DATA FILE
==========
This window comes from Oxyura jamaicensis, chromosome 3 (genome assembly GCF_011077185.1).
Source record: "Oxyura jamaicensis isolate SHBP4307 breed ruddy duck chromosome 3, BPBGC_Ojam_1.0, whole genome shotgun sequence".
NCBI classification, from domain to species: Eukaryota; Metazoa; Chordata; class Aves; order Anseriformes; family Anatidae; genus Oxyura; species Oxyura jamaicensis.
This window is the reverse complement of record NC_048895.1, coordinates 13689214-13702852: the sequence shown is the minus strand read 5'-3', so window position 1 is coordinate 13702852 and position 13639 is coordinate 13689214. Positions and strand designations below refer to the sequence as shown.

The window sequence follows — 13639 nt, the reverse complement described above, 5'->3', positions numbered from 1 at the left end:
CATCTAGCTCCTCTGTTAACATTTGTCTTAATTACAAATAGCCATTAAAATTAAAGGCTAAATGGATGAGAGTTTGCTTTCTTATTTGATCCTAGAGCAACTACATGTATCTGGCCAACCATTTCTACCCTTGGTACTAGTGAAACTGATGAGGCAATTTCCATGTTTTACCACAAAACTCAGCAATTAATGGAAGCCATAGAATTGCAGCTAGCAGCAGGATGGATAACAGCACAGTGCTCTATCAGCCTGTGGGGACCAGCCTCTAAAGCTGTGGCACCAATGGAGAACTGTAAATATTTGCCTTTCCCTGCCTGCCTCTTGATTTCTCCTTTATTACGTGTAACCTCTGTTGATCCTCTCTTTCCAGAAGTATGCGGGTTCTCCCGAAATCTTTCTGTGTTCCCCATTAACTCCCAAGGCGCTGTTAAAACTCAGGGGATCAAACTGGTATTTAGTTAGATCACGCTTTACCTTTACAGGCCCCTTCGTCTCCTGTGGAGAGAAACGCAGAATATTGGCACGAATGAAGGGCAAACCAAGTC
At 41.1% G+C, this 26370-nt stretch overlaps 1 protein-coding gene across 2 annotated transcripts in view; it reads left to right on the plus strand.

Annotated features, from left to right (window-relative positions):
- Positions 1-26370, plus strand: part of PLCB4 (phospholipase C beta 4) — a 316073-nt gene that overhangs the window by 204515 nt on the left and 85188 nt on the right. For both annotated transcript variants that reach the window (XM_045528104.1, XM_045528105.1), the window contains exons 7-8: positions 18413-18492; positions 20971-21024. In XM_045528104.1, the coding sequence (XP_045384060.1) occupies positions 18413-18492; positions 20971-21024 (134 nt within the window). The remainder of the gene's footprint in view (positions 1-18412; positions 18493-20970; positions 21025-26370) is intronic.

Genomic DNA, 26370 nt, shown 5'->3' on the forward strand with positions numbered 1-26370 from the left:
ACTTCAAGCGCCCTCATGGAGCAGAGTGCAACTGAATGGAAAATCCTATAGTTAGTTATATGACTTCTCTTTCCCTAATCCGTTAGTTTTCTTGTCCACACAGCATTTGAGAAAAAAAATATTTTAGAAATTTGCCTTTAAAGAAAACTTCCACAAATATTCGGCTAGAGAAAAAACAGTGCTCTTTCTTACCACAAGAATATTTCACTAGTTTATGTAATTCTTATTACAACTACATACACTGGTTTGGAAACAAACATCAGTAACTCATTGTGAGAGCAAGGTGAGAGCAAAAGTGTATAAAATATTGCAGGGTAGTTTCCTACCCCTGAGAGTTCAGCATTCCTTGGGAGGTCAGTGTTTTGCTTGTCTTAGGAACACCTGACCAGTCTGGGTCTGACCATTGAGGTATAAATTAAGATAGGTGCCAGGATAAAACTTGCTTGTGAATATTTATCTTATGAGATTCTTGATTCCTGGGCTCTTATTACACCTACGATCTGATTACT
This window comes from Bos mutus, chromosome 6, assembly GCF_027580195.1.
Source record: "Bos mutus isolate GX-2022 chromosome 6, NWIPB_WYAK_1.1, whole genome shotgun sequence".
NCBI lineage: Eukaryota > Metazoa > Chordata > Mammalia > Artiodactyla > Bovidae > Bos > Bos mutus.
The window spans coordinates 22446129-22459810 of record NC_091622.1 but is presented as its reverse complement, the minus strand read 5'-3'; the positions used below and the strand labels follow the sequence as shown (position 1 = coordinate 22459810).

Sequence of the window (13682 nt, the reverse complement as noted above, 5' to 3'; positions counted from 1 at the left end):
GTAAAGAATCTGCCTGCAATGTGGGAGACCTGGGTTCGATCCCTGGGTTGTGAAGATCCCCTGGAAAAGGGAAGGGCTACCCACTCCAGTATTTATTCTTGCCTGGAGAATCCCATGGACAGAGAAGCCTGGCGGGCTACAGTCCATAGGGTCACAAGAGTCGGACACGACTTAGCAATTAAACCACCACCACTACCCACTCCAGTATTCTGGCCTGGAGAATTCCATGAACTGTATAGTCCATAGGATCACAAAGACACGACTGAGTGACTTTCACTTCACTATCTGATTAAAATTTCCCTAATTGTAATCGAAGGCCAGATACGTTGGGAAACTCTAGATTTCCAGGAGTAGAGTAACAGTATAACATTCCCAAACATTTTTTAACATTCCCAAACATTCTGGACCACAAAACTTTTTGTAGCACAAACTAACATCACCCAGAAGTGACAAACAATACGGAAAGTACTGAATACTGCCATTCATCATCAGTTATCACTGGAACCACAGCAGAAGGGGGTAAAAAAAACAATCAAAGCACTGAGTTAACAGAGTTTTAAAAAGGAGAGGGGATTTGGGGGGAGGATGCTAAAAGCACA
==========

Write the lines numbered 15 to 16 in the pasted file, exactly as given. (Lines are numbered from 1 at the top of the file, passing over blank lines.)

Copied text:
The window spans coordinates 22446129-22459810 of record NC_091622.1 but is presented as its reverse complement, the minus strand read 5'-3'; the positions used below and the strand labels follow the sequence as shown (position 1 = coordinate 22459810).

Sequence of the window (13682 nt, the reverse complement as noted above, 5' to 3'; positions counted from 1 at the left end):